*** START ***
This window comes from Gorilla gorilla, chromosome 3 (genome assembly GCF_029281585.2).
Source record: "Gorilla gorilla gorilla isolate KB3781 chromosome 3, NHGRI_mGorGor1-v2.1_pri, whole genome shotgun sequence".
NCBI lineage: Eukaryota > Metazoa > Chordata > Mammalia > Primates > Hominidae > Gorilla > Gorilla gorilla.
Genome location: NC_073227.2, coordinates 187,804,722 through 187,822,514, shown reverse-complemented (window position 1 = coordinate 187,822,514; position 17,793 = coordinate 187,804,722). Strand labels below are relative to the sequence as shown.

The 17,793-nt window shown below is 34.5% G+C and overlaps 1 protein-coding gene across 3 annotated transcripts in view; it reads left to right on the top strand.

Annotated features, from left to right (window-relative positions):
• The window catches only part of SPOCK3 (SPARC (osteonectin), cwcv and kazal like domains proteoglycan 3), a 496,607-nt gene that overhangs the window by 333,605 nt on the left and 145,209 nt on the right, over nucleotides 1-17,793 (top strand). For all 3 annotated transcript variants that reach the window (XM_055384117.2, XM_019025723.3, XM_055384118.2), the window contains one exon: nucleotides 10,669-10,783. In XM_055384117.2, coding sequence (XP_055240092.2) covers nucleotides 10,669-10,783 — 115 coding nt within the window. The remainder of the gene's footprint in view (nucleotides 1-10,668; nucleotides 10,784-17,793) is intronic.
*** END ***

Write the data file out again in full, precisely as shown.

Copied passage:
This window comes from Gorilla gorilla, chromosome 3 (genome assembly GCF_029281585.2).
Source record: "Gorilla gorilla gorilla isolate KB3781 chromosome 3, NHGRI_mGorGor1-v2.1_pri, whole genome shotgun sequence".
NCBI lineage: Eukaryota > Metazoa > Chordata > Mammalia > Primates > Hominidae > Gorilla > Gorilla gorilla.
Genome location: NC_073227.2, coordinates 187,804,722 through 187,822,514, shown reverse-complemented (window position 1 = coordinate 187,822,514; position 17,793 = coordinate 187,804,722). Strand labels below are relative to the sequence as shown.

The 17,793-nt window shown below is 34.5% G+C and overlaps 1 protein-coding gene across 3 annotated transcripts in view; it reads left to right on the top strand.

Annotated features, from left to right (window-relative positions):
• The window catches only part of SPOCK3 (SPARC (osteonectin), cwcv and kazal like domains proteoglycan 3), a 496,607-nt gene that overhangs the window by 333,605 nt on the left and 145,209 nt on the right, over nucleotides 1-17,793 (top strand). For all 3 annotated transcript variants that reach the window (XM_055384117.2, XM_019025723.3, XM_055384118.2), the window contains one exon: nucleotides 10,669-10,783. In XM_055384117.2, coding sequence (XP_055240092.2) covers nucleotides 10,669-10,783 — 115 coding nt within the window. The remainder of the gene's footprint in view (nucleotides 1-10,668; nucleotides 10,784-17,793) is intronic.